X2top creates non symmetric dihedrals for benzene (some C have 6 dihedrals, others 0)

Dear Gromacs Team,

first thanks for this great SW!

I am using:

GROMACS version: 2021.2
GROMACS modification: Yes (it says so, but this seems to be a bug in the WIndows build - I built from sources without modifications using CMake and VisualStudio).

I use x2top to convert Fullerene like structures to .top files using OPLS-AA/L with a modified atomname2type.n2t file but unmodified force field files.

An interesting effect is that for benzene x2top creates 6 dihedrals, all of which have the first C atom in common at position aj.

[ dihedrals ]
;  ai    aj    ak    al funct            c0            c1            c2            c3            c4            c5
    1     2     4     3     3
    1     2     4     8     3
   12     2     4     3     3
   12     2     4     8     3
    1     2    12     6     3
    1     2    12    11     3

The even atoms are the C in order 2 4 8 10 6 12. So while C atom 2 appears in 6 dihedrals, C atom 10 doesn’t appear at all. One would expect that the top file for benzene is symmetric, so this is obviosuly wrong.

I wonder how many dihedrals benzene should have. Should there be 24 in total? 12x H-C-C-C (starting at each H going left and right), 6x H-C-C-H and 6xC-C-C-C? The corresponding dihedral types are available in OPLS-AA/L. In short should every bonded chain of 4 atoms have a dihedral? Or are there rules like one shouldn’t have more than a certain number of dihedrals per bond? E.g. how many dihedrals should ethan have? Only one around the C-C bound or 9 for each combination of H-C-C-H paths (3 H on each end make 3x3=9). I would expect that pencil and paper one uses just one dihedral, but one could certainly define a force field such that there should be 9 and the energies are divided accordingly. Is this a choice force fields can take? Please bear with me if I am silly - I am physicist / computer scientist.

Btw.: looking at x2top with computer scientist eyes I wonder if it wouldn’t be a better idea to create the top files for arbitrary structures using a SAT/SMT solver like Z3 rather than with the heuristics x2top uses. A SAT solver shouldn’t have difficulties to find an assignment of atom types such that for the complete structure the bond, angle and dihedral information exist in the force field, provides such an assignment exists. This should be pretty fast for up to a few 1000 atoms. As far as I can tell it is so that there are structures for which one cannot write an atomnames2types.n2t file so that x2top would select the right atom types - even if one would write the atomnames2types.n2t especially for this structure. E.g. in OPLS-AA/L one would choose a different type of nitrogen in case the second next atom is also nitrogen, but x2top only looks at direct neighbors (as far as I understand). One wouldn’t have this issue with a SAT solver, but then I don’t know if it is sufficient to have a complete set of bonds, angles and dihedrals to be chemically somehow reasonable (I understand that one shouldn’t use x2top if one wants to be chemically reasonable …). With a SMT solver one could add some weighting and minimize some cost. Things might get a bit slow then, though. A downside of a SAT solver approach would be that one can’t produce reasonable error messages - it would just say “constraints are unsatisfiable”. I am not sure, but I think in general the problem x2top tries to solve has a level of complexity which suggest one leverages the 1000s of man years people have put into SAT/SMT solvers to solve it. I just wonder if this has been tried. If you think it makes sense from a chemical point of view, I could do some quick prototype.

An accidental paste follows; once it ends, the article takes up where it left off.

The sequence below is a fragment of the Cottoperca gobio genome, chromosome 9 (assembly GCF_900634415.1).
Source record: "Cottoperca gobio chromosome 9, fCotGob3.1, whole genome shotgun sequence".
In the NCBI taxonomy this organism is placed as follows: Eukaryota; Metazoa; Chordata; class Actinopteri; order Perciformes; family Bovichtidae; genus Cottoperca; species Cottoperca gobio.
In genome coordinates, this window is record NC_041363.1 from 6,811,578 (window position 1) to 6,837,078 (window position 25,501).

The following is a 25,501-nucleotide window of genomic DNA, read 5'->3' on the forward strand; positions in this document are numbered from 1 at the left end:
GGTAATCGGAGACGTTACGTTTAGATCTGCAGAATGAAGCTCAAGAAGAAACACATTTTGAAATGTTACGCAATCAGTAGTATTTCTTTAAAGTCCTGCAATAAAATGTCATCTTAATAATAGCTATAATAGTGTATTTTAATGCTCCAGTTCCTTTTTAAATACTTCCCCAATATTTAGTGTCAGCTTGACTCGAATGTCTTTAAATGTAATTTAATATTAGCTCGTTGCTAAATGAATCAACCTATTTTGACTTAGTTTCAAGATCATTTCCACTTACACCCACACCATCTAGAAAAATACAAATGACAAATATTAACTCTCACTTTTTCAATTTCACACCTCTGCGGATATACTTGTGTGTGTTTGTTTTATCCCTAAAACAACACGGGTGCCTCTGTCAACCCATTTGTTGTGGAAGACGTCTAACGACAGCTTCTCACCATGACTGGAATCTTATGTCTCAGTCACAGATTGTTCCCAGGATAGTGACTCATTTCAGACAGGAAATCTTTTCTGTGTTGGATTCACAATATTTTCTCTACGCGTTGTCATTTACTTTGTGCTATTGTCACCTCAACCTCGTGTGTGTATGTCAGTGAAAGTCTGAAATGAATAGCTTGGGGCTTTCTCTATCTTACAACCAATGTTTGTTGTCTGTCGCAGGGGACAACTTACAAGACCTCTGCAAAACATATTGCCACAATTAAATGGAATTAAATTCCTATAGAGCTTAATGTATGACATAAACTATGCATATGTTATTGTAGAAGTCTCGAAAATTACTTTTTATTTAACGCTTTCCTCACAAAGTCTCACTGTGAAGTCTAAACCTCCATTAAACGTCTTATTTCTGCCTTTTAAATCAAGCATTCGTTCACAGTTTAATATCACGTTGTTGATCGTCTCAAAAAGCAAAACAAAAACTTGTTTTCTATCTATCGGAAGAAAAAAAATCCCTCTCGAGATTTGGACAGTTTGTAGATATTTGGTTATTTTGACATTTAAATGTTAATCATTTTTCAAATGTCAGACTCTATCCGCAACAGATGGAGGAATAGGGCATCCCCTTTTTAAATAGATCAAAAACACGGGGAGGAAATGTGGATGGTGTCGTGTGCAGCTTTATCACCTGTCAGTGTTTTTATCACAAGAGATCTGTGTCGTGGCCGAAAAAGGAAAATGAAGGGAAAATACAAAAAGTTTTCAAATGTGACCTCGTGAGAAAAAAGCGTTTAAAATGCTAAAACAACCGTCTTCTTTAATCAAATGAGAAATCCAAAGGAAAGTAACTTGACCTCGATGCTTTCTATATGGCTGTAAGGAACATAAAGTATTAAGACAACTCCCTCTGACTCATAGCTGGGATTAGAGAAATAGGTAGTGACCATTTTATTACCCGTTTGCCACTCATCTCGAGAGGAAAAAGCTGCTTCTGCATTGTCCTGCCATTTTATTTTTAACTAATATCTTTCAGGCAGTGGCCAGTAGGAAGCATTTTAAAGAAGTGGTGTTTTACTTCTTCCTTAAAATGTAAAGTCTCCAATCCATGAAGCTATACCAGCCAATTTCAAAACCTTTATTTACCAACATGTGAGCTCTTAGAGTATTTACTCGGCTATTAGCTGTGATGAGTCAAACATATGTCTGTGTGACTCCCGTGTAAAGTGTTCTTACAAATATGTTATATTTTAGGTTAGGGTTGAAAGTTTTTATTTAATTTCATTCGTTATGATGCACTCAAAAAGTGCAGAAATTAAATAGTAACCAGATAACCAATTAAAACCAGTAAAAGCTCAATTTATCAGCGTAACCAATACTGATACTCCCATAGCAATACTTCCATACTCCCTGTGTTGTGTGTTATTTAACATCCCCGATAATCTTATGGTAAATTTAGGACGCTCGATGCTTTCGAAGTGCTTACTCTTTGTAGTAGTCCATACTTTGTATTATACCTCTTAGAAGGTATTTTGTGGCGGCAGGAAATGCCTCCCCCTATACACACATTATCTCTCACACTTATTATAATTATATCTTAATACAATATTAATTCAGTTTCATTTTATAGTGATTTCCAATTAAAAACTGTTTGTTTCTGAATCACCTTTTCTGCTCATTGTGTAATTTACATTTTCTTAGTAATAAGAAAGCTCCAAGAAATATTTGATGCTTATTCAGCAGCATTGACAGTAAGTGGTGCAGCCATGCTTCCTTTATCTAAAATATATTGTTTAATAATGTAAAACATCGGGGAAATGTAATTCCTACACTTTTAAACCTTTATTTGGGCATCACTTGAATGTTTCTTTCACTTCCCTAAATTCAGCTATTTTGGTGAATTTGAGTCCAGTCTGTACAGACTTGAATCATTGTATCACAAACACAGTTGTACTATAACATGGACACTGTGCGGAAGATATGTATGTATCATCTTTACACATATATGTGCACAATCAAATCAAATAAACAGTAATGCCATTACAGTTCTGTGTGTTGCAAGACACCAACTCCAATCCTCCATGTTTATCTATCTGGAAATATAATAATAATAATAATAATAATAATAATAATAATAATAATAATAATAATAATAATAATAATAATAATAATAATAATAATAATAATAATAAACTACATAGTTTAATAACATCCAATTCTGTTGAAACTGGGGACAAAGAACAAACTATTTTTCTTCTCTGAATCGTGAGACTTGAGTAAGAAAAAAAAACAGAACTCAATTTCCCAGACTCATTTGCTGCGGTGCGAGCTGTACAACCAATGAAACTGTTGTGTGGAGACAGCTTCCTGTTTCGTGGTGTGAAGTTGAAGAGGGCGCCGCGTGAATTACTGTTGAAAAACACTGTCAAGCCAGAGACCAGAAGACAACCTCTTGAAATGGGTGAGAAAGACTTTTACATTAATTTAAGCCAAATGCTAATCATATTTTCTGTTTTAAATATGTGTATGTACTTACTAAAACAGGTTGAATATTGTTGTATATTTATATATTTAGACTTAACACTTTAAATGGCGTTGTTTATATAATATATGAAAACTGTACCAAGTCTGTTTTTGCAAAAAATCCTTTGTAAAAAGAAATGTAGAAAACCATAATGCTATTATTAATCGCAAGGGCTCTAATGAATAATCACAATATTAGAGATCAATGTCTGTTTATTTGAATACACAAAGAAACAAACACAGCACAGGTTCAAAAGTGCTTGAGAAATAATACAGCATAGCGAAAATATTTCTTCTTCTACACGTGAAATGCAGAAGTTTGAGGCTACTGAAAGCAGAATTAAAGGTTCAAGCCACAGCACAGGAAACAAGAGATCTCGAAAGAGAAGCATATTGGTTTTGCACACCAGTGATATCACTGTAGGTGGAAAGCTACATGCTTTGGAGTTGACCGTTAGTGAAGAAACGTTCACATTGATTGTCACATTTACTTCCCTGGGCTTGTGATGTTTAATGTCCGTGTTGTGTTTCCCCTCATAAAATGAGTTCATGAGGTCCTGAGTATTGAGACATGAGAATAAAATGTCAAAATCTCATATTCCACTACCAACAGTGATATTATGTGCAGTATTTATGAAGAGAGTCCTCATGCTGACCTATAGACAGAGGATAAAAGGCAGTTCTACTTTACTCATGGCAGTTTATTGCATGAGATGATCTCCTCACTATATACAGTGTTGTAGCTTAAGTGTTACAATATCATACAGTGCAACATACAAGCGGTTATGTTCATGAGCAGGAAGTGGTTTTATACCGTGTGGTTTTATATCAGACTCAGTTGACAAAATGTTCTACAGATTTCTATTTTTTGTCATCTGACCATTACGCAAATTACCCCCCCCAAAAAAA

Best regards,


I meanwhile figured out that the answer likely is that bonds in rings shouldn’t have dihedrals (at least no proper ones) and x2top simpyl doesn’t detect rings. So I wrote a python script to do the work of x2top which does have a detection for closed rings.

I guess x2top assumes that each bond may at most have one dihedral and gets highly confused if it detects more than one possible dihedral for a bond, which I guess is a quite common situation. In my python script I count the dihedrals and scale the energy down accordingly. Usually all dihedrals are the same, so that the effect of this is an averaging of the fluctuations of atoms around the bond.

I have written a script, find it at GitHub - masrul/GenTopo: Gromacs topology template generator . Which detects rings and finds improper in addition to proper dihedrals.

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Thanks, nice! What I don’t understand is what force field it is intended for.

Did you think about putting this back into x2top? I regard my python code more as a prototype to experiment and to see what makes sense, but I think the goal should be to improve Gromacs.

It is not intended for any particular force-field. Main intention was to setup topology for non-standard/new force field, where user knows atom types and charges for each atom. All it does, create a template.

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Ah I see! This is indeed quite useful as a starting point when experimenting with new force fields.